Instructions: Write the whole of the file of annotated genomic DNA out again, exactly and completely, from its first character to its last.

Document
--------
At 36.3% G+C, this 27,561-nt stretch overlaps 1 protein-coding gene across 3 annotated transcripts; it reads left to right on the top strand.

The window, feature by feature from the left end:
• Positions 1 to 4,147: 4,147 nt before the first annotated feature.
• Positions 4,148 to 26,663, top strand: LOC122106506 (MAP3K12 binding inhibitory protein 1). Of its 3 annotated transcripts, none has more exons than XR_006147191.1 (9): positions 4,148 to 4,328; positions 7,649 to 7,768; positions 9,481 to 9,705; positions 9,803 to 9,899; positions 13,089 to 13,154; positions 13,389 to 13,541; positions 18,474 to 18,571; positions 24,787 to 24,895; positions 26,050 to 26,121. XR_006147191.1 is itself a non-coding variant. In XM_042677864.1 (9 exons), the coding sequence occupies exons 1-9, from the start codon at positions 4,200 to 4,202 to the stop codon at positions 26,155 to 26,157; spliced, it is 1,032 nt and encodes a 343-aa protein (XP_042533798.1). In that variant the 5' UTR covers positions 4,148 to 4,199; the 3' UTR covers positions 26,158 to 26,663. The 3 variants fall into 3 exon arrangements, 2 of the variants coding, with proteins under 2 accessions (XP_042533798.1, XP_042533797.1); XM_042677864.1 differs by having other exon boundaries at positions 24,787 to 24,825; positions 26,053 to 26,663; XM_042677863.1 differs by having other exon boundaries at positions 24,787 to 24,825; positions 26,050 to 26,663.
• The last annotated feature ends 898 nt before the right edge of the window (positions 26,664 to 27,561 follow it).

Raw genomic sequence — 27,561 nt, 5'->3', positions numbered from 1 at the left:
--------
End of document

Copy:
At 36.3% G+C, this 27,561-nt stretch overlaps 1 protein-coding gene across 3 annotated transcripts; it reads left to right on the top strand.

The window, feature by feature from the left end:
• Positions 1 to 4,147: 4,147 nt before the first annotated feature.
• Positions 4,148 to 26,663, top strand: LOC122106506 (MAP3K12 binding inhibitory protein 1). Of its 3 annotated transcripts, none has more exons than XR_006147191.1 (9): positions 4,148 to 4,328; positions 7,649 to 7,768; positions 9,481 to 9,705; positions 9,803 to 9,899; positions 13,089 to 13,154; positions 13,389 to 13,541; positions 18,474 to 18,571; positions 24,787 to 24,895; positions 26,050 to 26,121. XR_006147191.1 is itself a non-coding variant. In XM_042677864.1 (9 exons), the coding sequence occupies exons 1-9, from the start codon at positions 4,200 to 4,202 to the stop codon at positions 26,155 to 26,157; spliced, it is 1,032 nt and encodes a 343-aa protein (XP_042533798.1). In that variant the 5' UTR covers positions 4,148 to 4,199; the 3' UTR covers positions 26,158 to 26,663. The 3 variants fall into 3 exon arrangements, 2 of the variants coding, with proteins under 2 accessions (XP_042533798.1, XP_042533797.1); XM_042677864.1 differs by having other exon boundaries at positions 24,787 to 24,825; positions 26,053 to 26,663; XM_042677863.1 differs by having other exon boundaries at positions 24,787 to 24,825; positions 26,050 to 26,663.
• The last annotated feature ends 898 nt before the right edge of the window (positions 26,664 to 27,561 follow it).

Raw genomic sequence — 27,561 nt, 5'->3', positions numbered from 1 at the left: